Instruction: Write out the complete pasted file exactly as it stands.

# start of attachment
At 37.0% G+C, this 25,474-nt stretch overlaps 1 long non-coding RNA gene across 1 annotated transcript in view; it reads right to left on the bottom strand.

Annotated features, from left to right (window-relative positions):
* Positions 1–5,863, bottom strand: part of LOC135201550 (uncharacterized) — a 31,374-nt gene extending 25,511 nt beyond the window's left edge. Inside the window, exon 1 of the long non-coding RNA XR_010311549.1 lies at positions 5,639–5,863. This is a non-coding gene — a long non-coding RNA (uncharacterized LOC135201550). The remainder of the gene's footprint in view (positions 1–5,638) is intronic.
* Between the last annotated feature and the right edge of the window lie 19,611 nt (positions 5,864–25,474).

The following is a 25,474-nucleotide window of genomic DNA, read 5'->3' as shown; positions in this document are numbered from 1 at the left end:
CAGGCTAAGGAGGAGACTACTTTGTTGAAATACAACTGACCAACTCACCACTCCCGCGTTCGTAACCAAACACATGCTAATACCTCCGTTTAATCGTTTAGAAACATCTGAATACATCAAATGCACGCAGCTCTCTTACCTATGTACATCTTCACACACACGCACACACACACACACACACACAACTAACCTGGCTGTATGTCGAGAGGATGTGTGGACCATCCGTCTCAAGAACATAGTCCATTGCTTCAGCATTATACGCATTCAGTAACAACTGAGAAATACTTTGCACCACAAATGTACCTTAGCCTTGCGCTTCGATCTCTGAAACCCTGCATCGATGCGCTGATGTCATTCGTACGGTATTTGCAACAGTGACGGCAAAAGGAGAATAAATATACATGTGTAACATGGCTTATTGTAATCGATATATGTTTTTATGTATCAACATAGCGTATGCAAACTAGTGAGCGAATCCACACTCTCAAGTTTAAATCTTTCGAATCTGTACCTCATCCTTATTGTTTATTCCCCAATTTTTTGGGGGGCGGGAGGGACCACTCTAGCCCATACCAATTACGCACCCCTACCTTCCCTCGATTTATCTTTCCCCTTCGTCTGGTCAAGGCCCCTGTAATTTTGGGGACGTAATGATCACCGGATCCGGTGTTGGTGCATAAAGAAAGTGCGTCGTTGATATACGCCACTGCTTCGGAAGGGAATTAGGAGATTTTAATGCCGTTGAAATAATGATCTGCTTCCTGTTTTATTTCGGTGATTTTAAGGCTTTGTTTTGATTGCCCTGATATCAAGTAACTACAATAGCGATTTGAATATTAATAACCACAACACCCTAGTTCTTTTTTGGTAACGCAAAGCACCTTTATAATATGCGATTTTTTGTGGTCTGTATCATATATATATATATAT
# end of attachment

At 37.0% G+C, this 25,474-nt stretch overlaps 1 long non-coding RNA gene across 1 annotated transcript in view; it reads right to left on the bottom strand.

Annotated features, from left to right (window-relative positions):
* Positions 1–5,863, bottom strand: part of LOC135201550 (uncharacterized) — a 31,374-nt gene extending 25,511 nt beyond the window's left edge. Inside the window, exon 1 of the long non-coding RNA XR_010311549.1 lies at positions 5,639–5,863. This is a non-coding gene — a long non-coding RNA (uncharacterized LOC135201550). The remainder of the gene's footprint in view (positions 1–5,638) is intronic.
* Between the last annotated feature and the right edge of the window lie 19,611 nt (positions 5,864–25,474).

The following is a 25,474-nucleotide window of genomic DNA, read 5'->3' as shown; positions in this document are numbered from 1 at the left end:
CAGGCTAAGGAGGAGACTACTTTGTTGAAATACAACTGACCAACTCACCACTCCCGCGTTCGTAACCAAACACATGCTAATACCTCCGTTTAATCGTTTAGAAACATCTGAATACATCAAATGCACGCAGCTCTCTTACCTATGTACATCTTCACACACACGCACACACACACACACACACACAACTAACCTGGCTGTATGTCGAGAGGATGTGTGGACCATCCGTCTCAAGAACATAGTCCATTGCTTCAGCATTATACGCATTCAGTAACAACTGAGAAATACTTTGCACCACAAATGTACCTTAGCCTTGCGCTTCGATCTCTGAAACCCTGCATCGATGCGCTGATGTCATTCGTACGGTATTTGCAACAGTGACGGCAAAAGGAGAATAAATATACATGTGTAACATGGCTTATTGTAATCGATATATGTTTTTATGTATCAACATAGCGTATGCAAACTAGTGAGCGAATCCACACTCTCAAGTTTAAATCTTTCGAATCTGTACCTCATCCTTATTGTTTATTCCCCAATTTTTTGGGGGGCGGGAGGGACCACTCTAGCCCATACCAATTACGCACCCCTACCTTCCCTCGATTTATCTTTCCCCTTCGTCTGGTCAAGGCCCCTGTAATTTTGGGGACGTAATGATCACCGGATCCGGTGTTGGTGCATAAAGAAAGTGCGTCGTTGATATACGCCACTGCTTCGGAAGGGAATTAGGAGATTTTAATGCCGTTGAAATAATGATCTGCTTCCTGTTTTATTTCGGTGATTTTAAGGCTTTGTTTTGATTGCCCTGATATCAAGTAACTACAATAGCGATTTGAATATTAATAACCACAACACCCTAGTTCTTTTTTGGTAACGCAAAGCACCTTTATAATATGCGATTTTTTGTGGTCTGTATCATATATATATATATAT